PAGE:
But in an effort to avoid legal challenges, Chicago city officials had based its bubble zone law on a Colorado law that created an eight-foot no-approach zone within 100 feet of all health-care facilities, according to the Tribune. Sidewalk counselor Leila Hill and others challenged that Colorado law, but the U.S. Supreme Court upheld it in 2000.

Analysis Politics

Timeline: Donald Trump’s Shifting Position on Abortion Rights

Ally Boguhn

Trump’s murky position on abortion has caused an uproar this election season as conservatives grapple with a Republican nominee whose stance on the issue has varied over time. Join Rewire for a look back at the business mogul's changing views on abortion.

For much of the 2016 election cycle, Donald Trump’s seemingly ever-changing position on reproductive health care and abortion rights has continued to draw scrutiny.

Trump was “totally pro-choice” in 1999, but “pro-life” by 2011. He wanted to shut down the government to defund Planned Parenthood in August 2015, but claimed “you can’t go around and say that” about such measures two months later. He thinks Planned Parenthood does “very good work” but wants to see it lose all of its funding as long as it offers abortion care. And, perhaps most notoriously, in late March of this year Trump took multiple stances over the course of just a few hours on whether those who have abortions should be punished if it became illegal.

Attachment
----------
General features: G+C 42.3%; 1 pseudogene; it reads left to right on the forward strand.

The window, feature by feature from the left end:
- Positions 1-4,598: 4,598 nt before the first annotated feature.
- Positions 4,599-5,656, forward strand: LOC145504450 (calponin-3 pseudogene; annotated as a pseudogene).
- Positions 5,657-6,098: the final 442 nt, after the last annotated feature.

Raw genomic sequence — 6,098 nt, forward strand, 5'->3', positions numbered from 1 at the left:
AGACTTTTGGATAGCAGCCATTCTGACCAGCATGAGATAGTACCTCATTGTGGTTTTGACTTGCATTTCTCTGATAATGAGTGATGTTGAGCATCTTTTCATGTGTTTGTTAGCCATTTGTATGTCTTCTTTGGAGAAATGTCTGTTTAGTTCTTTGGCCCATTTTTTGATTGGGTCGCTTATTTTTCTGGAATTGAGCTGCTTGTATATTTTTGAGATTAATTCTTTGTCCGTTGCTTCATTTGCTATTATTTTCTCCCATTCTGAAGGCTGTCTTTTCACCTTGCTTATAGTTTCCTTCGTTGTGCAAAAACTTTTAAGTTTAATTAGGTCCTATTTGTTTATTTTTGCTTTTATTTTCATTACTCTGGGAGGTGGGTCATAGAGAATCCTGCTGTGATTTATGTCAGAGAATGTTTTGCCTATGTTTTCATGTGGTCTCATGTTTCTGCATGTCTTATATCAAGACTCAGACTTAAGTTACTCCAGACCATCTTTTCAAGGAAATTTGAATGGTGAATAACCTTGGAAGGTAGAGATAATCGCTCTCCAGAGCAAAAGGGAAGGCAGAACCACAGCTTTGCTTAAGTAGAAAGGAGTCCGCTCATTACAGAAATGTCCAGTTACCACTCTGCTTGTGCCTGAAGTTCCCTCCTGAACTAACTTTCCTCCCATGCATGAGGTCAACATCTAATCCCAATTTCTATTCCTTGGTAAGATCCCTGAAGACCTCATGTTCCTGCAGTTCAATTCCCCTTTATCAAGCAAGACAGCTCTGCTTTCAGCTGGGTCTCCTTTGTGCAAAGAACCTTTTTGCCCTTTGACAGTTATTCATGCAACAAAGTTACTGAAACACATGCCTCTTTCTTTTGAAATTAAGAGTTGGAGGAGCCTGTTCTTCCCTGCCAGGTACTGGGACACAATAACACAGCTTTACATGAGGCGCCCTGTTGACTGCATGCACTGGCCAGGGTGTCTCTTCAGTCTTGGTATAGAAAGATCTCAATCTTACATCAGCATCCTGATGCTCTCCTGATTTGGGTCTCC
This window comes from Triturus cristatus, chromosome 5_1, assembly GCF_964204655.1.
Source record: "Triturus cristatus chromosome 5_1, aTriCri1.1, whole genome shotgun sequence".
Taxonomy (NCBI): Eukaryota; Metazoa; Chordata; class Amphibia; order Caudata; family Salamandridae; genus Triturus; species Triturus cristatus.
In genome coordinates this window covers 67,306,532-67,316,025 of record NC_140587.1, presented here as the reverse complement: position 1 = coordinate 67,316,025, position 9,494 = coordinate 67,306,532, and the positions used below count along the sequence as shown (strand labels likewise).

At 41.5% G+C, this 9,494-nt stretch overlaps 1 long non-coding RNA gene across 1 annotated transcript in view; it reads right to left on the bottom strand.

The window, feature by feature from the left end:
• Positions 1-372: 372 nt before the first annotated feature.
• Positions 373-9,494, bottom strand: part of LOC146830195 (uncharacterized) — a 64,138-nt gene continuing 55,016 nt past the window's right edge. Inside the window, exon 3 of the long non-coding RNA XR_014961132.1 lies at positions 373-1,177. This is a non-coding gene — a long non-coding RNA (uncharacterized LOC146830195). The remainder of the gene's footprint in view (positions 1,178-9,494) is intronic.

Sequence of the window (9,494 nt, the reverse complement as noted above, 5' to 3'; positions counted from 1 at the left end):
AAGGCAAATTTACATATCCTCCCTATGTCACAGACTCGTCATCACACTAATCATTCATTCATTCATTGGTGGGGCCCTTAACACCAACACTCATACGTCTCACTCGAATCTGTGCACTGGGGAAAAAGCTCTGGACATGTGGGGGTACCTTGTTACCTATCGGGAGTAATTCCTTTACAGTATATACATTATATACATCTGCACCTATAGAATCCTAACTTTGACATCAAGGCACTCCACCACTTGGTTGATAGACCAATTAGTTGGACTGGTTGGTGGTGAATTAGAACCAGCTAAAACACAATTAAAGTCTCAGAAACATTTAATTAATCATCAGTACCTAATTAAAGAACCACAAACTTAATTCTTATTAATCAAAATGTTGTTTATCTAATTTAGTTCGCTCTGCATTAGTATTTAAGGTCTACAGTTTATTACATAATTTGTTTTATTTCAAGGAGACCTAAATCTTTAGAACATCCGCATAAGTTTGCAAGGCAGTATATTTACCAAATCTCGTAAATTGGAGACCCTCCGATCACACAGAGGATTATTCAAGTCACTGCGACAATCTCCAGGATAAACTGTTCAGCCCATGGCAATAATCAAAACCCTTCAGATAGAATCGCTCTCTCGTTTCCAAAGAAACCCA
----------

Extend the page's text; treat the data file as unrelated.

With the hesitancy of anti-choice groups to fully embrace Trump—and with pro-choice organizations like Planned Parenthood, NARAL, and EMILY’s List all backing his opponent, Democratic nominee Hillary Clinton—it is likely his stance on abortion will remain a key election issue moving into November.

Join Rewire for a look back at the business mogul’s changing views on abortion.